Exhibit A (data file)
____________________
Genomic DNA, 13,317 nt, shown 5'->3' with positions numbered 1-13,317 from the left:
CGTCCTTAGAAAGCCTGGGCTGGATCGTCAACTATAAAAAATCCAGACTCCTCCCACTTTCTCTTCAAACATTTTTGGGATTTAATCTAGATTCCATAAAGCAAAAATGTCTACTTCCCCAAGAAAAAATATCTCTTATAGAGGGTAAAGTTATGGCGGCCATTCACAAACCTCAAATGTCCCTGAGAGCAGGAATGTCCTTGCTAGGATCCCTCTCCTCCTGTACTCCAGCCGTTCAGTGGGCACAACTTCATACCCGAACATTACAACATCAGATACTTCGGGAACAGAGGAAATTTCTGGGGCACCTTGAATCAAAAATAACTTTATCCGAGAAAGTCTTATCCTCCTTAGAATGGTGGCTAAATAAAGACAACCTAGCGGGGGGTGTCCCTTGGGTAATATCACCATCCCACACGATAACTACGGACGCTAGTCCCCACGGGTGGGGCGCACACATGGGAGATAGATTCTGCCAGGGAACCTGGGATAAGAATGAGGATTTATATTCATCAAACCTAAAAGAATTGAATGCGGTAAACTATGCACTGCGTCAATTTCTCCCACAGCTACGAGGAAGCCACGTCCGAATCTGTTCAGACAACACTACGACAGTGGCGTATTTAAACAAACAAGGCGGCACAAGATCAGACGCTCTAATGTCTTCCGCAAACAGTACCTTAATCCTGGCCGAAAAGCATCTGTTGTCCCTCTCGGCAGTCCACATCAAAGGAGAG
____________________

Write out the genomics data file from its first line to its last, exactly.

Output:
Genomic DNA, 13,317 nt, shown 5'->3' with positions numbered 1-13,317 from the left:
CGTCCTTAGAAAGCCTGGGCTGGATCGTCAACTATAAAAAATCCAGACTCCTCCCACTTTCTCTTCAAACATTTTTGGGATTTAATCTAGATTCCATAAAGCAAAAATGTCTACTTCCCCAAGAAAAAATATCTCTTATAGAGGGTAAAGTTATGGCGGCCATTCACAAACCTCAAATGTCCCTGAGAGCAGGAATGTCCTTGCTAGGATCCCTCTCCTCCTGTACTCCAGCCGTTCAGTGGGCACAACTTCATACCCGAACATTACAACATCAGATACTTCGGGAACAGAGGAAATTTCTGGGGCACCTTGAATCAAAAATAACTTTATCCGAGAAAGTCTTATCCTCCTTAGAATGGTGGCTAAATAAAGACAACCTAGCGGGGGGTGTCCCTTGGGTAATATCACCATCCCACACGATAACTACGGACGCTAGTCCCCACGGGTGGGGCGCACACATGGGAGATAGATTCTGCCAGGGAACCTGGGATAAGAATGAGGATTTATATTCATCAAACCTAAAAGAATTGAATGCGGTAAACTATGCACTGCGTCAATTTCTCCCACAGCTACGAGGAAGCCACGTCCGAATCTGTTCAGACAACACTACGACAGTGGCGTATTTAAACAAACAAGGCGGCACAAGATCAGACGCTCTAATGTCTTCCGCAAACAGTACCTTAATCCTGGCCGAAAAGCATCTGTTGTCCCTCTCGGCAGTCCACATCAAAGGAGAG